That is the question. Ultimately, the American strategy for counterinsurgency in Afghanistan, Iraq, or any other failed/post-conflict nation has to be centered on economic growth as the objective.
The shame of the current debate over U.S. troop levels in Afghanistan is that I can't even tell if it matters. Peter Beinart makes a compelling argment that Afghanistan is not Vietnam ("It's worse," he says). Beinart's piece is a brilliant analysis on multiple leves, but I tend to come back to the numbers (see this old piece here on Iraq v Vietnam troop levels) and see a stark difference. 500,000 versus 20,000!
Finally, in Vietnam, we tried. In 1968, the US had over half a million troops there, and was spending 2.3 percent of GDP. In Afghanistan, as a percentage of GDP, we’re spending less than one-seventh that, and only recently got much above 20,000 troops. When doves say that what America needs in Afghanistan is a smaller force that eschews nation building and focuses merely on killing terrorists, they are proposing the same minimalist strategy that Donald Rumsfeld pursued for almost five years.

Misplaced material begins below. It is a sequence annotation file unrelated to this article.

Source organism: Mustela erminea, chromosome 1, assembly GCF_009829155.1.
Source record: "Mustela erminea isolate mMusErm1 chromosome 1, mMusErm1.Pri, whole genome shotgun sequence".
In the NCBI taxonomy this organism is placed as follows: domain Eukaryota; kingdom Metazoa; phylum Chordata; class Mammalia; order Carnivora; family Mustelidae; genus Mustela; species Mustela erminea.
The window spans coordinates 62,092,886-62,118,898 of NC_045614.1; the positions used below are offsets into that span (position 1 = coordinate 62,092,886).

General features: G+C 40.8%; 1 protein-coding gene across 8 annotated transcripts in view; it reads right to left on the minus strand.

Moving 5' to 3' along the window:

Does all this mean we should flood Afghanistan with U.S, troops? Not necessarily. Given the massive rise in Afghan corruption; the decline in support for NATO’s occupation, and the disastrous presidential election this summer, perhaps it is too late. But even if it is, let’s not flatter ourselves with Vietnam comparisons. In Vietnam, we lost because the war was unwinnable from the start. In Afghanistan, we had a grateful population, an unpopular enemy and a just cause, and we frittered it away.
I tend to blieve that the troop ask from General McChrystal is just not quantitiatively a big deal. It is surely a big deal politically! But isn't a bigger deal the question of longevity? If the Afghans and Pakistanis had a sense of firm resolve that U.S. forces intend to stay for the duration, that would probably matter a lot. And isn't a bigger deal whether we continue to mix the war on drugs with the war on terror? My guess is that we can win one of those wars, or lose both.